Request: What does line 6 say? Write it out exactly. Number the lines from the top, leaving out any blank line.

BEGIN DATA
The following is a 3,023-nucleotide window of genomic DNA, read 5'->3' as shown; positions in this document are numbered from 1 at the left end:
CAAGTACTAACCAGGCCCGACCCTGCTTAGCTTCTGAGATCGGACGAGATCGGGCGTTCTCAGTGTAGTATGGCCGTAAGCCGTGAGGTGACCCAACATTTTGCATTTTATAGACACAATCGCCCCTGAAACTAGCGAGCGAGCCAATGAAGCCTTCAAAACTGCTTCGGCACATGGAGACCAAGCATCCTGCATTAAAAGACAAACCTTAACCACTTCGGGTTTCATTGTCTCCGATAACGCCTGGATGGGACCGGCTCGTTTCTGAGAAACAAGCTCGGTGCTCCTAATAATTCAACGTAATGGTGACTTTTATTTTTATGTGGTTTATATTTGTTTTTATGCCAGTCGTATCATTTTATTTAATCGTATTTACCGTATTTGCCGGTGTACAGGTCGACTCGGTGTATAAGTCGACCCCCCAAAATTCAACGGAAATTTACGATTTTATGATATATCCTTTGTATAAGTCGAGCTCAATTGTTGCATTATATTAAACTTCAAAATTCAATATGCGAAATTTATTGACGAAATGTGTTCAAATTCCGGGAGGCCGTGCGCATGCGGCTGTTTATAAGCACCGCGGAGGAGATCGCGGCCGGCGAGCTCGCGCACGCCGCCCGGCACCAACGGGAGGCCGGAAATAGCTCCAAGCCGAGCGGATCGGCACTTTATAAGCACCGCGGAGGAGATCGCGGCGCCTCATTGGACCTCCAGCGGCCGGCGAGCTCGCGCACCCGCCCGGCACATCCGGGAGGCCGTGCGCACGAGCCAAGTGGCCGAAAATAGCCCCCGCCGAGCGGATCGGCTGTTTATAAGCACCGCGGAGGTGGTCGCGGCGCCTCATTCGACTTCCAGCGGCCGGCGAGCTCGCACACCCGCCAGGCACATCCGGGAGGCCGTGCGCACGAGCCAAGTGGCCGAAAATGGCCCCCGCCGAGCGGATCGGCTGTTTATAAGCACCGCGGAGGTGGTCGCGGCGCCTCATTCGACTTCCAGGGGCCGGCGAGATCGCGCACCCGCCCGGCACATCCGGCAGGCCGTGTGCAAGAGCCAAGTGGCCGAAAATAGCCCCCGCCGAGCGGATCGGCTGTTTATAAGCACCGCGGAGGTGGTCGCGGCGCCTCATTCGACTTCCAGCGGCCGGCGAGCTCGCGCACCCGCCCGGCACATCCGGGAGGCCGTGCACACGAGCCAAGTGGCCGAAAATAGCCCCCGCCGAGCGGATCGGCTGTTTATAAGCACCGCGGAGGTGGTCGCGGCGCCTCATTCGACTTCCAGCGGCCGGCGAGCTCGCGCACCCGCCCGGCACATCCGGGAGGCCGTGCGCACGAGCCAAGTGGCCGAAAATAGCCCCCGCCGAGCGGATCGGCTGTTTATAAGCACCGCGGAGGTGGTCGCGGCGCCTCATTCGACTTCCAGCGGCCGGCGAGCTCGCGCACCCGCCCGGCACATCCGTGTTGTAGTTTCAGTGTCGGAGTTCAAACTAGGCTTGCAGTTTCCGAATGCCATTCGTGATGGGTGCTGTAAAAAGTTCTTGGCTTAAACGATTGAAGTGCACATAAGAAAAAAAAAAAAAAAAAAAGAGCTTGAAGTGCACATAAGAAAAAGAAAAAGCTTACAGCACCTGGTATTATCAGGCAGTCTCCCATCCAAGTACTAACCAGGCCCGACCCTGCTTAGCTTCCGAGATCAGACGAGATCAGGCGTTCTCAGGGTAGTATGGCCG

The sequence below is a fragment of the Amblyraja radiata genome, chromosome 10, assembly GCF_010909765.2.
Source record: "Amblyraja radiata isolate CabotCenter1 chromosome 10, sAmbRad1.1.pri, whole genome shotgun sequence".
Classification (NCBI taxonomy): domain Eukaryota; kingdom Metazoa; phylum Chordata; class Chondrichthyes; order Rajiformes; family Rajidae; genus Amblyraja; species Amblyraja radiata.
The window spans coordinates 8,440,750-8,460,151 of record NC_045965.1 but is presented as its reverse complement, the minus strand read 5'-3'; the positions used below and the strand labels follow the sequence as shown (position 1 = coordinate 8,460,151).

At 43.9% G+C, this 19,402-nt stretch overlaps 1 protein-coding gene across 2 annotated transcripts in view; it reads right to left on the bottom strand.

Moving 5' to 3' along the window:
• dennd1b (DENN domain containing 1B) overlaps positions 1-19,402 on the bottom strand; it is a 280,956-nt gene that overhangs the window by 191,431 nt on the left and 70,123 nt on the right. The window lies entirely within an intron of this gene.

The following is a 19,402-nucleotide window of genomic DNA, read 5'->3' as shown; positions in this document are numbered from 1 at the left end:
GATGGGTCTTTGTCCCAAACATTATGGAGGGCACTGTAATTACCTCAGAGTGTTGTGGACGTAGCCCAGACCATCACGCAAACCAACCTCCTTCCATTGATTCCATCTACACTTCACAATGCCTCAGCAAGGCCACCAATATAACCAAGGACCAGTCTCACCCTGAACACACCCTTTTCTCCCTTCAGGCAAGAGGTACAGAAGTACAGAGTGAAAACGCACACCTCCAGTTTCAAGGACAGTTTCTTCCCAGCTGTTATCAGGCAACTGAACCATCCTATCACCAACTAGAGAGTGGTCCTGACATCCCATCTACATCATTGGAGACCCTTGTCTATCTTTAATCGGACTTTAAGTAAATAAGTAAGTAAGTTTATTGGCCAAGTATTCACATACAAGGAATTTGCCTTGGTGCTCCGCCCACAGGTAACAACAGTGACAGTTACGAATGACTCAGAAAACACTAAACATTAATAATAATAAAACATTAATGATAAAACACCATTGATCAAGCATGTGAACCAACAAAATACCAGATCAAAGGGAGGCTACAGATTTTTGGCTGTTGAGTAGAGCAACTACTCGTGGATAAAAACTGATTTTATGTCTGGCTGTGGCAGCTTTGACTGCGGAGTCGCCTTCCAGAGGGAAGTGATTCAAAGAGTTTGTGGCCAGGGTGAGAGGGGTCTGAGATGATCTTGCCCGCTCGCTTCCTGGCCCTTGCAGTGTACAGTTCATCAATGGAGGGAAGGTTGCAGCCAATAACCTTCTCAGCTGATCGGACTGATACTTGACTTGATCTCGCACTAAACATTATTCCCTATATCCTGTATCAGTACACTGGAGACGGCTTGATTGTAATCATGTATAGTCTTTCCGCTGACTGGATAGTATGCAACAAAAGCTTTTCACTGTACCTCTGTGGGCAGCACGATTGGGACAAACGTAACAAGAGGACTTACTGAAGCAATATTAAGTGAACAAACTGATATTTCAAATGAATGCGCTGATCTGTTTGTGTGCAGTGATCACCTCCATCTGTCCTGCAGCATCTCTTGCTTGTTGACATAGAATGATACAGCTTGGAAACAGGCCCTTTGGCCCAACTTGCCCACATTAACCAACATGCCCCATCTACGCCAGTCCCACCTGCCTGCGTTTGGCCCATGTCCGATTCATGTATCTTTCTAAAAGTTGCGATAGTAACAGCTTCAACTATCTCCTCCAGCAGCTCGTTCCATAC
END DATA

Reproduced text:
The window spans coordinates 8,440,750-8,460,151 of record NC_045965.1 but is presented as its reverse complement, the minus strand read 5'-3'; the positions used below and the strand labels follow the sequence as shown (position 1 = coordinate 8,460,151).